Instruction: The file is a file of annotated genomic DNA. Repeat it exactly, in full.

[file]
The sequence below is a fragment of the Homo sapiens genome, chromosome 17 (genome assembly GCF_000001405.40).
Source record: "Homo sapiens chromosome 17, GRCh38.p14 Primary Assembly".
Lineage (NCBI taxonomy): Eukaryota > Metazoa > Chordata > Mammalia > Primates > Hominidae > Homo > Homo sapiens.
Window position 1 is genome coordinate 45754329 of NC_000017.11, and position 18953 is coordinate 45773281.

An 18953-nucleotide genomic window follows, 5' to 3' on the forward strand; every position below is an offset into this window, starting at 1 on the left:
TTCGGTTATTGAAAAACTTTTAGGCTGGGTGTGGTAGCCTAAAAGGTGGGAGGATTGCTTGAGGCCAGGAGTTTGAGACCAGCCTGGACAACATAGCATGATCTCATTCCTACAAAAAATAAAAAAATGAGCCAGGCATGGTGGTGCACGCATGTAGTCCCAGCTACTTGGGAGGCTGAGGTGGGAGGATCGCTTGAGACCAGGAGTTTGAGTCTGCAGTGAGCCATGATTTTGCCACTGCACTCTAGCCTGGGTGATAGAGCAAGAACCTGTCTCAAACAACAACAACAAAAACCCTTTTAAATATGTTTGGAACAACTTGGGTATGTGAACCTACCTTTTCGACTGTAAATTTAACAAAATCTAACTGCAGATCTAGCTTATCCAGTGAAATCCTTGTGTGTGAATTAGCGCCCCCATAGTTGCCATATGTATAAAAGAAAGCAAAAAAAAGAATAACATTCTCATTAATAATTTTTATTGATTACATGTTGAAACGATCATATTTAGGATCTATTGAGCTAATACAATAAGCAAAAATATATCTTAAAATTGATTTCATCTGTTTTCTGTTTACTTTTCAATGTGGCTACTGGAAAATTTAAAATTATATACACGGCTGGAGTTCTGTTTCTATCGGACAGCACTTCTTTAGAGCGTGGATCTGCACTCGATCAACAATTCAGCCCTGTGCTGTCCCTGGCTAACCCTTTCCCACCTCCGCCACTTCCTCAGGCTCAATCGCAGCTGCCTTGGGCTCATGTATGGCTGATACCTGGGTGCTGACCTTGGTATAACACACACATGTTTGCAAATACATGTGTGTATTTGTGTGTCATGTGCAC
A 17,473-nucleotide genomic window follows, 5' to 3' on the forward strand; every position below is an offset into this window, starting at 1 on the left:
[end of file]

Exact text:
The sequence below is a fragment of the Homo sapiens genome, chromosome 17 (genome assembly GCF_000001405.40).
Source record: "Homo sapiens chromosome 17, GRCh38.p14 Primary Assembly".
Lineage (NCBI taxonomy): Eukaryota > Metazoa > Chordata > Mammalia > Primates > Hominidae > Homo > Homo sapiens.
Window position 1 is genome coordinate 45754329 of NC_000017.11, and position 18953 is coordinate 45773281.

An 18953-nucleotide genomic window follows, 5' to 3' on the forward strand; every position below is an offset into this window, starting at 1 on the left:
TTCGGTTATTGAAAAACTTTTAGGCTGGGTGTGGTAGCCTAAAAGGTGGGAGGATTGCTTGAGGCCAGGAGTTTGAGACCAGCCTGGACAACATAGCATGATCTCATTCCTACAAAAAATAAAAAAATGAGCCAGGCATGGTGGTGCACGCATGTAGTCCCAGCTACTTGGGAGGCTGAGGTGGGAGGATCGCTTGAGACCAGGAGTTTGAGTCTGCAGTGAGCCATGATTTTGCCACTGCACTCTAGCCTGGGTGATAGAGCAAGAACCTGTCTCAAACAACAACAACAAAAACCCTTTTAAATATGTTTGGAACAACTTGGGTATGTGAACCTACCTTTTCGACTGTAAATTTAACAAAATCTAACTGCAGATCTAGCTTATCCAGTGAAATCCTTGTGTGTGAATTAGCGCCCCCATAGTTGCCATATGTATAAAAGAAAGCAAAAAAAAGAATAACATTCTCATTAATAATTTTTATTGATTACATGTTGAAACGATCATATTTAGGATCTATTGAGCTAATACAATAAGCAAAAATATATCTTAAAATTGATTTCATCTGTTTTCTGTTTACTTTTCAATGTGGCTACTGGAAAATTTAAAATTATATACACGGCTGGAGTTCTGTTTCTATCGGACAGCACTTCTTTAGAGCGTGGATCTGCACTCGATCAACAATTCAGCCCTGTGCTGTCCCTGGCTAACCCTTTCCCACCTCCGCCACTTCCTCAGGCTCAATCGCAGCTGCCTTGGGCTCATGTATGGCTGATACCTGGGTGCTGACCTTGGTATAACACACACATGTTTGCAAATACATGTGTGTATTTGTGTGTCATGTGCAC
A 17,473-nucleotide genomic window follows, 5' to 3' on the forward strand; every position below is an offset into this window, starting at 1 on the left: